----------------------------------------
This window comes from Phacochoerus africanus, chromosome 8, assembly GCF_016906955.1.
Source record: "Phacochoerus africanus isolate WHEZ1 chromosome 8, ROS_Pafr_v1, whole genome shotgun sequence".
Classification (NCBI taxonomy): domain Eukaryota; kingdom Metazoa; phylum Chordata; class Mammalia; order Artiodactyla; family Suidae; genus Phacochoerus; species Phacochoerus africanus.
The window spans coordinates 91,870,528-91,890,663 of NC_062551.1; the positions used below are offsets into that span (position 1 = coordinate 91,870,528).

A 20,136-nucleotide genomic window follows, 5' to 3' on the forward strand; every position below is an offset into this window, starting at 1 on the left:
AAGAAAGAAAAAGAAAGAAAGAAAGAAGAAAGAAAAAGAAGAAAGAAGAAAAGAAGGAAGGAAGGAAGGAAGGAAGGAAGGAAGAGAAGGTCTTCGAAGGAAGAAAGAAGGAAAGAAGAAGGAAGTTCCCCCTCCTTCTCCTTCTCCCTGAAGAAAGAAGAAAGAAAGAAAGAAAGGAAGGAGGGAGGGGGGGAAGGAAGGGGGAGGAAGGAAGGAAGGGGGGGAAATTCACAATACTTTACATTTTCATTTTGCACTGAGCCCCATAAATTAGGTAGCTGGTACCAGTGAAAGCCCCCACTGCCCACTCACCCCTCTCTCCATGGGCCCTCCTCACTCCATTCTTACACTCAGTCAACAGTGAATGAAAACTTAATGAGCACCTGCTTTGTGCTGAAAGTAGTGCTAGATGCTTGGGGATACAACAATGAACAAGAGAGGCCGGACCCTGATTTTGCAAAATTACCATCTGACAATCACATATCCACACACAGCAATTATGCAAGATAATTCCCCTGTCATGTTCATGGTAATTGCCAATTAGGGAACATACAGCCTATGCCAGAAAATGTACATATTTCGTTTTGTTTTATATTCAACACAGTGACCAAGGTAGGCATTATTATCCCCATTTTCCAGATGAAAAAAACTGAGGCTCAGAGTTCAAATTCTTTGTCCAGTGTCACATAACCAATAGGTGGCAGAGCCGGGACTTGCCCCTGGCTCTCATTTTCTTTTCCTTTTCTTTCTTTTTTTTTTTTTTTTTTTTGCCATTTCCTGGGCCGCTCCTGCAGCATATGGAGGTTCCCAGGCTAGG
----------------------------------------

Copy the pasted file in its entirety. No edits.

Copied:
This window comes from Phacochoerus africanus, chromosome 8, assembly GCF_016906955.1.
Source record: "Phacochoerus africanus isolate WHEZ1 chromosome 8, ROS_Pafr_v1, whole genome shotgun sequence".
Classification (NCBI taxonomy): domain Eukaryota; kingdom Metazoa; phylum Chordata; class Mammalia; order Artiodactyla; family Suidae; genus Phacochoerus; species Phacochoerus africanus.
The window spans coordinates 91,870,528-91,890,663 of NC_062551.1; the positions used below are offsets into that span (position 1 = coordinate 91,870,528).

A 20,136-nucleotide genomic window follows, 5' to 3' on the forward strand; every position below is an offset into this window, starting at 1 on the left:
AAGAAAGAAAAAGAAAGAAAGAAAGAAGAAAGAAAAAGAAGAAAGAAGAAAAGAAGGAAGGAAGGAAGGAAGGAAGGAAGGAAGAGAAGGTCTTCGAAGGAAGAAAGAAGGAAAGAAGAAGGAAGTTCCCCCTCCTTCTCCTTCTCCCTGAAGAAAGAAGAAAGAAAGAAAGAAAGGAAGGAGGGAGGGGGGGAAGGAAGGGGGAGGAAGGAAGGAAGGGGGGGAAATTCACAATACTTTACATTTTCATTTTGCACTGAGCCCCATAAATTAGGTAGCTGGTACCAGTGAAAGCCCCCACTGCCCACTCACCCCTCTCTCCATGGGCCCTCCTCACTCCATTCTTACACTCAGTCAACAGTGAATGAAAACTTAATGAGCACCTGCTTTGTGCTGAAAGTAGTGCTAGATGCTTGGGGATACAACAATGAACAAGAGAGGCCGGACCCTGATTTTGCAAAATTACCATCTGACAATCACATATCCACACACAGCAATTATGCAAGATAATTCCCCTGTCATGTTCATGGTAATTGCCAATTAGGGAACATACAGCCTATGCCAGAAAATGTACATATTTCGTTTTGTTTTATATTCAACACAGTGACCAAGGTAGGCATTATTATCCCCATTTTCCAGATGAAAAAAACTGAGGCTCAGAGTTCAAATTCTTTGTCCAGTGTCACATAACCAATAGGTGGCAGAGCCGGGACTTGCCCCTGGCTCTCATTTTCTTTTCCTTTTCTTTCTTTTTTTTTTTTTTTTTTTTGCCATTTCCTGGGCCGCTCCTGCAGCATATGGAGGTTCCCAGGCTAGG